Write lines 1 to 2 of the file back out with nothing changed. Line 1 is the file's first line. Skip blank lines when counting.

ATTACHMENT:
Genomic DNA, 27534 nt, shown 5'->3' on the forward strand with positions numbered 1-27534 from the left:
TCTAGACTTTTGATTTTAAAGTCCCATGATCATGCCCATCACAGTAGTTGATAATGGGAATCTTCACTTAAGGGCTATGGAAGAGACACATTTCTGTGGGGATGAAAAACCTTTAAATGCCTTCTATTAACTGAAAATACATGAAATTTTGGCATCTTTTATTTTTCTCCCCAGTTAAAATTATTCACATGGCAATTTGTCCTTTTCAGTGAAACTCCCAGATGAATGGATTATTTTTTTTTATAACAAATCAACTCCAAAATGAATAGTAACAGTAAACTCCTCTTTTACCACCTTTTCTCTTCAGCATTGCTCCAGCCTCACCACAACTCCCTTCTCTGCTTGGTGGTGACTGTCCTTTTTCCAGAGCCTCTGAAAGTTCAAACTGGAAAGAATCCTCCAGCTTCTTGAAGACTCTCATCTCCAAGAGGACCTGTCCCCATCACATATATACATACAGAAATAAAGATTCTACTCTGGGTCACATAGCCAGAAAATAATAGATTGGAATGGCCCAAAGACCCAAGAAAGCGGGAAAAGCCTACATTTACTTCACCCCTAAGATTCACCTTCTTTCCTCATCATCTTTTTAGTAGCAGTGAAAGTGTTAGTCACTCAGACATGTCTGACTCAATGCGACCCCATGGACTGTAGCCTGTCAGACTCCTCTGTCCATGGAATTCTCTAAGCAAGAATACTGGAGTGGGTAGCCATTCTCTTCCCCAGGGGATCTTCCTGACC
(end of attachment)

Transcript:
Genomic DNA, 27534 nt, shown 5'->3' on the forward strand with positions numbered 1-27534 from the left:
TCTAGACTTTTGATTTTAAAGTCCCATGATCATGCCCATCACAGTAGTTGATAATGGGAATCTTCACTTAAGGGCTATGGAAGAGACACATTTCTGTGGGGATGAAAAACCTTTAAATGCCTTCTATTAACTGAAAATACATGAAATTTTGGCATCTTTTATTTTTCTCCCCAGTTAAAATTATTCACATGGCAATTTGTCCTTTTCAGTGAAACTCCCAGATGAATGGATTATTTTTTTTTATAACAAATCAACTCCAAAATGAATAGTAACAGTAAACTCCTCTTTTACCACCTTTTCTCTTCAGCATTGCTCCAGCCTCACCACAACTCCCTTCTCTGCTTGGTGGTGACTGTCCTTTTTCCAGAGCCTCTGAAAGTTCAAACTGGAAAGAATCCTCCAGCTTCTTGAAGACTCTCATCTCCAAGAGGACCTGTCCCCATCACATATATACATACAGAAATAAAGATTCTACTCTGGGTCACATAGCCAGAAAATAATAGATTGGAATGGCCCAAAGACCCAAGAAAGCGGGAAAAGCCTACATTTACTTCACCCCTAAGATTCACCTTCTTTCCTCATCATCTTTTTAGTAGCAGTGAAAGTGTTAGTCACTCAGACATGTCTGACTCAATGCGACCCCATGGACTGTAGCCTGTCAGACTCCTCTGTCCATGGAATTCTCTAAGCAAGAATACTGGAGTGGGTAGCCATTCTCTTCCCCAGGGGATCTTCCTGACC